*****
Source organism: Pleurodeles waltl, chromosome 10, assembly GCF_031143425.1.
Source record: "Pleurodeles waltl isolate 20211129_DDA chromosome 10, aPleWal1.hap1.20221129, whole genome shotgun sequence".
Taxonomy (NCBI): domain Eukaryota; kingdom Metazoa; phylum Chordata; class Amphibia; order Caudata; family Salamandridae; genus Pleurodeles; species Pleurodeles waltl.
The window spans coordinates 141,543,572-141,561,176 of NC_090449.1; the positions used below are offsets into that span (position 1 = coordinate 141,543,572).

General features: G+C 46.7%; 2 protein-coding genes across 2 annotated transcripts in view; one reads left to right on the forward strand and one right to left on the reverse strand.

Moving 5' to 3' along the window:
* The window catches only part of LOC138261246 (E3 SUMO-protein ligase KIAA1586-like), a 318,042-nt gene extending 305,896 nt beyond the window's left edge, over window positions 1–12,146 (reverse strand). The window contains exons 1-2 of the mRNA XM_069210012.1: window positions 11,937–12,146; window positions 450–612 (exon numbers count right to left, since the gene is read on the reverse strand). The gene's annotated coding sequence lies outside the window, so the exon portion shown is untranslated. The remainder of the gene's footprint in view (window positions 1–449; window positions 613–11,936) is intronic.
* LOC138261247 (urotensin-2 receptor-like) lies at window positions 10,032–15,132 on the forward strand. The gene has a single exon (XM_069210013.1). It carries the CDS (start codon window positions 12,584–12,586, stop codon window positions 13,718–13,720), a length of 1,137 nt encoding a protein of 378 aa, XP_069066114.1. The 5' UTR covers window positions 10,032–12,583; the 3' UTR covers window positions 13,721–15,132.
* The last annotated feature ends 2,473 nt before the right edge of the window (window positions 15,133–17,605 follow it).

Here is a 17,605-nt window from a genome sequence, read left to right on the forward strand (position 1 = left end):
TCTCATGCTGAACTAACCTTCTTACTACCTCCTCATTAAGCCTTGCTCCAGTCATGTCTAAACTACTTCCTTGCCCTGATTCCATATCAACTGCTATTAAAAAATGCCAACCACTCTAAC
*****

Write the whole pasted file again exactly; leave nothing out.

Source organism: Pleurodeles waltl, chromosome 10, assembly GCF_031143425.1.
Source record: "Pleurodeles waltl isolate 20211129_DDA chromosome 10, aPleWal1.hap1.20221129, whole genome shotgun sequence".
Taxonomy (NCBI): domain Eukaryota; kingdom Metazoa; phylum Chordata; class Amphibia; order Caudata; family Salamandridae; genus Pleurodeles; species Pleurodeles waltl.
The window spans coordinates 141,543,572-141,561,176 of NC_090449.1; the positions used below are offsets into that span (position 1 = coordinate 141,543,572).

General features: G+C 46.7%; 2 protein-coding genes across 2 annotated transcripts in view; one reads left to right on the forward strand and one right to left on the reverse strand.

Moving 5' to 3' along the window:
* The window catches only part of LOC138261246 (E3 SUMO-protein ligase KIAA1586-like), a 318,042-nt gene extending 305,896 nt beyond the window's left edge, over window positions 1–12,146 (reverse strand). The window contains exons 1-2 of the mRNA XM_069210012.1: window positions 11,937–12,146; window positions 450–612 (exon numbers count right to left, since the gene is read on the reverse strand). The gene's annotated coding sequence lies outside the window, so the exon portion shown is untranslated. The remainder of the gene's footprint in view (window positions 1–449; window positions 613–11,936) is intronic.
* LOC138261247 (urotensin-2 receptor-like) lies at window positions 10,032–15,132 on the forward strand. The gene has a single exon (XM_069210013.1). It carries the CDS (start codon window positions 12,584–12,586, stop codon window positions 13,718–13,720), a length of 1,137 nt encoding a protein of 378 aa, XP_069066114.1. The 5' UTR covers window positions 10,032–12,583; the 3' UTR covers window positions 13,721–15,132.
* The last annotated feature ends 2,473 nt before the right edge of the window (window positions 15,133–17,605 follow it).

Here is a 17,605-nt window from a genome sequence, read left to right on the forward strand (position 1 = left end):
TCTCATGCTGAACTAACCTTCTTACTACCTCCTCATTAAGCCTTGCTCCAGTCATGTCTAAACTACTTCCTTGCCCTGATTCCATATCAACTGCTATTAAAAAATGCCAACCACTCTAAC